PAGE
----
There was a wonderful Stan Freberg sketch that was a parody of Dragnet called, "Little Blue Riding Hood" (only the color has been changed to protect the innocent) that was such a huge hit recording in 1953 that Freberg, June and Dawes Butler -- the voice of 'Huckleberry Hound' among much more) were brought onto The Ed Sullivan Show to recreate it. The event's producers showed the Sullivan video.
(June did a lot of work for Freberg over the years, including his classic Stan Freberg presents The United States of America album. I met her a couple of times, the first by chance at a film industry event, but on the second occasion I knew she'd be there, so I brought along a hilarious 8-minute promotional 45 RPM record she had done with Freberg 30 years earlier for, of all things, a swimsuit company, Rose Marie Reid. She was stunned to see it, and happily signed the record's label -- which I subsequently asked Freberg to sign, as well, several years later.)
Nancy Cartwright -- the voice of 'Bart Simpson' -- told about some lovely memories of being friends with June and working together on The Simpsons.
They had footage of June winning her Emmy at the Daytime Emmy Awards (which had not been telecast), and also showed her receiving a second Emmy, the Governor's Award, which she was presented with later during a Primetime broadcast. Mark told a great story about accompanying her to that first event. He's written about it on his site, and I can't do it justice, so I won't try. But the point of it comes at the end of that evening when Mark (a large 6'3") and June (a small 4'11) were leaving and neared the rope-line jammed with a mass of fans hoping to see their favorite soap opera stars, making it very difficult to get away. The female emcee didn't have a clue who they were and asked Mark, rather than the tiny 95-year-old woman, if he had won an Emmy, "No, she did," he said, pointing to June and explaining she was the voice of 'Rocky the Flying Squirrel. This evoked the response, "You're shitting me!" When the emcee turned to announce this to the crowd, there was so much awe that they split apart to let June pass. And as Mark and June were walking through, a young girl -- who clearly had done a very quick search of June's credits on her cell phone -- cried out, "She was 'Cindy Lu Who'.". There's much more to the story, but that's the center.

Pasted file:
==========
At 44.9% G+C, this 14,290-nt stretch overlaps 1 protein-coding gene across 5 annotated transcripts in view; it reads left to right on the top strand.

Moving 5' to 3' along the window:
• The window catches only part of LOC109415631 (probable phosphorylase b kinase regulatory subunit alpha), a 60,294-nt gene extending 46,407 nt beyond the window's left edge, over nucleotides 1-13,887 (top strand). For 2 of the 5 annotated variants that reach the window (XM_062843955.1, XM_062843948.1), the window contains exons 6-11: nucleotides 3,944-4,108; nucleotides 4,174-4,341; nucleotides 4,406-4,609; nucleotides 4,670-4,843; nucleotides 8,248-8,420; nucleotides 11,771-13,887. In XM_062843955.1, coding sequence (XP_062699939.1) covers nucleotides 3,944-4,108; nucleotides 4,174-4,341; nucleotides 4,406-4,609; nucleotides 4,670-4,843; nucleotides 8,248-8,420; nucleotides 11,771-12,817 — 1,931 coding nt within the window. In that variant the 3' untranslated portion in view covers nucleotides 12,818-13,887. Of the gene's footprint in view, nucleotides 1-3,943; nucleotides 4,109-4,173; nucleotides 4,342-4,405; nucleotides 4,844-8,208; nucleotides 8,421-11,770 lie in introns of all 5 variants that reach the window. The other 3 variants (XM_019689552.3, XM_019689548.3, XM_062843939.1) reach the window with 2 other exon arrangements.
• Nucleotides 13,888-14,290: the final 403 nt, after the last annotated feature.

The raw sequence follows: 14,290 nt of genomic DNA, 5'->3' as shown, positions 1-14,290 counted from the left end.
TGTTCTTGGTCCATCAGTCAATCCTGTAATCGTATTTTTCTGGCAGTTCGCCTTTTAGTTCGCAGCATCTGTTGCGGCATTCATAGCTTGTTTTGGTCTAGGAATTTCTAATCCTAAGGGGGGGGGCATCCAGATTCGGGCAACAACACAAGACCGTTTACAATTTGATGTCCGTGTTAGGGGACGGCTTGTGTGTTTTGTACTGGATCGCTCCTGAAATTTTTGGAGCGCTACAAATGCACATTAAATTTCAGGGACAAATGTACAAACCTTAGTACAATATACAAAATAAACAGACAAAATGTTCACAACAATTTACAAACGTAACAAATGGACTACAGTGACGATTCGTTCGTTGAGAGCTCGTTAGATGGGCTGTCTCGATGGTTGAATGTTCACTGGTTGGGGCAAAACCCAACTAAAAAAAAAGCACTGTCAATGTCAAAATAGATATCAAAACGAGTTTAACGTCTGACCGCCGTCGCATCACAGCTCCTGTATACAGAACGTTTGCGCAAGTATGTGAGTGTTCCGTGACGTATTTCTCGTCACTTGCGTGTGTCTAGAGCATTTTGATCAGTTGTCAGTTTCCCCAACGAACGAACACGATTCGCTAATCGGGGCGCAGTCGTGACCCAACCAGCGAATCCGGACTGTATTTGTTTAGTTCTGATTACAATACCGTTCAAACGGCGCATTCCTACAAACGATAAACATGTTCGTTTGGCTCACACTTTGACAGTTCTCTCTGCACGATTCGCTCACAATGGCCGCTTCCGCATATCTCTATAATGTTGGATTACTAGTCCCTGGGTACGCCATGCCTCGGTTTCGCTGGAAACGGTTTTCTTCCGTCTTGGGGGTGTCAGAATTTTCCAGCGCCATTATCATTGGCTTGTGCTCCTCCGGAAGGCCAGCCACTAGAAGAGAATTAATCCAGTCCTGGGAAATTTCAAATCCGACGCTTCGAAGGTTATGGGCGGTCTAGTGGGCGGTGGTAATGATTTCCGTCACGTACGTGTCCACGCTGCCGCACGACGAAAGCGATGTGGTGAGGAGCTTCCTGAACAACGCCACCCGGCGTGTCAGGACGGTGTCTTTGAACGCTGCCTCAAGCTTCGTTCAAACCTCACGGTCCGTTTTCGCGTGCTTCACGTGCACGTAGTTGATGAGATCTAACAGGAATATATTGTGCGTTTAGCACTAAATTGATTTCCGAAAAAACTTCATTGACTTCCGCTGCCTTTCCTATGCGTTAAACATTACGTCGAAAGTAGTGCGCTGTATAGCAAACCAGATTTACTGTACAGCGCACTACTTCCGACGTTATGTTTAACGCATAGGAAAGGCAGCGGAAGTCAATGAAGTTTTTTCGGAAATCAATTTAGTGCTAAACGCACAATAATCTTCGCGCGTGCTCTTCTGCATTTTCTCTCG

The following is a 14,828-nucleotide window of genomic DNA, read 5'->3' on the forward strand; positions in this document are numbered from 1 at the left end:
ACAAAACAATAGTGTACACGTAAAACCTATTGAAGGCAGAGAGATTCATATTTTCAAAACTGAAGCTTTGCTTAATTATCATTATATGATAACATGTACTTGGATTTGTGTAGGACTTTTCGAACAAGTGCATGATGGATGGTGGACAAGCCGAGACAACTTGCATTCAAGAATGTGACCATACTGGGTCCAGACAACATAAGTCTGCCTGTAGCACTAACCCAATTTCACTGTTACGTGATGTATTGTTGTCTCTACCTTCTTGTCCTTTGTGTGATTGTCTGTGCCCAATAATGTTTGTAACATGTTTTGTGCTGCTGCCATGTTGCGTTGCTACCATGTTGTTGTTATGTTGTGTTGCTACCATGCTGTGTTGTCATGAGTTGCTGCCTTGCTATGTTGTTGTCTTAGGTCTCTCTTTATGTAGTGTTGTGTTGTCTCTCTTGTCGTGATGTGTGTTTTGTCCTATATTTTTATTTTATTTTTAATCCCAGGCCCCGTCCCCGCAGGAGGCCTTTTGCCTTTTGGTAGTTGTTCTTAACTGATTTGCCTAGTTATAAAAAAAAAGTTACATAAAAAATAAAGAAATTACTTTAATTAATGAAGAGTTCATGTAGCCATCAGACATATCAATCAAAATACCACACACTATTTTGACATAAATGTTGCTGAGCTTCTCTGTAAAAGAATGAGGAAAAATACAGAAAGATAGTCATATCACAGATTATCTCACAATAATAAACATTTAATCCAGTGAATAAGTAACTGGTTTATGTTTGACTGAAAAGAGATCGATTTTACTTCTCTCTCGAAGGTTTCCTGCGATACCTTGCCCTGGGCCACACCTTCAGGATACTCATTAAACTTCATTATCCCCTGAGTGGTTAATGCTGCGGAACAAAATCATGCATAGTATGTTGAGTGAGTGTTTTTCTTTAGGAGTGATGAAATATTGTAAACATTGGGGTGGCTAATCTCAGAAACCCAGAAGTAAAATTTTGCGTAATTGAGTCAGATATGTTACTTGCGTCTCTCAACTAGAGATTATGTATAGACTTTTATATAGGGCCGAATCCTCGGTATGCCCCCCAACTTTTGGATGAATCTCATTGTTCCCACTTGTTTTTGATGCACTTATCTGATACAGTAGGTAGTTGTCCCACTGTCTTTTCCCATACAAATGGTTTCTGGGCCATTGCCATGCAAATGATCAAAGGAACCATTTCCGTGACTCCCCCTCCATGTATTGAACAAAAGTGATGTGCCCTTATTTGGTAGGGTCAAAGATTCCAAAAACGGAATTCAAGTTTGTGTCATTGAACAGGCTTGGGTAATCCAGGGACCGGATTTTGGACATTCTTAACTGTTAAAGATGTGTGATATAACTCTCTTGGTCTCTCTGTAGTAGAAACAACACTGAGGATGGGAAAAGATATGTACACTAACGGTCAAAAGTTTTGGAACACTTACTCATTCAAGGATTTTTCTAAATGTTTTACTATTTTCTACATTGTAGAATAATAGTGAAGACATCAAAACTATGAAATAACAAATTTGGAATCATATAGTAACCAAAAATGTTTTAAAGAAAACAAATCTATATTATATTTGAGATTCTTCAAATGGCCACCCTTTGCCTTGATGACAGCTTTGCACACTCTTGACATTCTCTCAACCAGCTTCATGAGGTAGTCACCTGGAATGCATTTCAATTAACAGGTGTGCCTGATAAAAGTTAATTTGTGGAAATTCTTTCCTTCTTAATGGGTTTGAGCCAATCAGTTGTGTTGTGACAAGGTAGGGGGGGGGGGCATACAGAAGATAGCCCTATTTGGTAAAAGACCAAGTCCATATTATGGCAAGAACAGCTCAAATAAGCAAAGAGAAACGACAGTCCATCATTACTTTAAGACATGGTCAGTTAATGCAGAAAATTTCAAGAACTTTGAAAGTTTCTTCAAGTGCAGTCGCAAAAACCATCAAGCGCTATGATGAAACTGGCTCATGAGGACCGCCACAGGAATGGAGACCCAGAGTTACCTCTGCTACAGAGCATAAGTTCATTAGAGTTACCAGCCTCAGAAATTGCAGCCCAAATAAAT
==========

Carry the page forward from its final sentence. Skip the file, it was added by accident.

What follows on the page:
They also had a very entertaining sequence with film of her two famous "doll" moments. The first was a Mattel ad from the early 1960s for their doll, Chatty Cathy, for which June did the voice. And likely as a result of that, June was hired to be the voice of 'Talky Tina,' a malevolent doll in an episode of The Twilight Zone, titled "Living Doll." They showed an edited-down footage of the battle with the overbearing Telly Savalas.
The producers even tracked down a couple of on-camera acting appearances by June, including one on the sitcom Green Acres, where she played a switchboard telephone operator who wasn't especially adept at connecting people. And the other was very early sketch with Johnny Carson from his pre-Tonight Show program, The Johnny Carson Show.
At the end of the evening, there was a lovely moment when 18 women came on stage for a group photo with a picture of June in the center, each of whom spoke briefly about either working with June or how she influenced and inspired them to become voice actors. And after all the introductions, the final actress was brought out, winner of that year's voiceover actress award -- Lily Tomlin. She gave a warm and charming speech about working with June and knowing her and what she meant to to profession.
There were speeches by the daughter of Jay Ward whose company created Rocky and Bullwinkle, and some words by the daughter of Chuck Jones, who directed so many of the classic Warner Bros. cartoons, both of whom talked about how June Foray wasn't just a actor for their fathers, but became almost a part of the family. And some stories from animation historian Jerry Beck. The evening came to a close with a Tom and Jerry cartoon where June played -- of course -- a witch. As well as playing the owner of the cat, Tom. Hey, you wouldn't think June Foray would do just one voice now, would you?
Hat's off to all the producers who put together such a well-done, affectionate evening, to a full Academy theater.
And here is that "Little Blue Riding Hood" sketch from The Ed Sullivan Show.
The Return of "Ahaarrrr"
It's Talk Like a Pirate Day once again, and as always that gets me to think about the quite-wonderful video I've posted here before, but not for several years, Ahaarrrr. Today seems the ideal day to bring it back.
This is one of my favorite videos I've ever tracked down. It's a little British film, 13-minutes long, which I came across back in 2010 and have been passing it around since -- mostly to friends of my who do voice-over work, on either side of the microphone. Oh, boy howdy, do they ever empathize with it...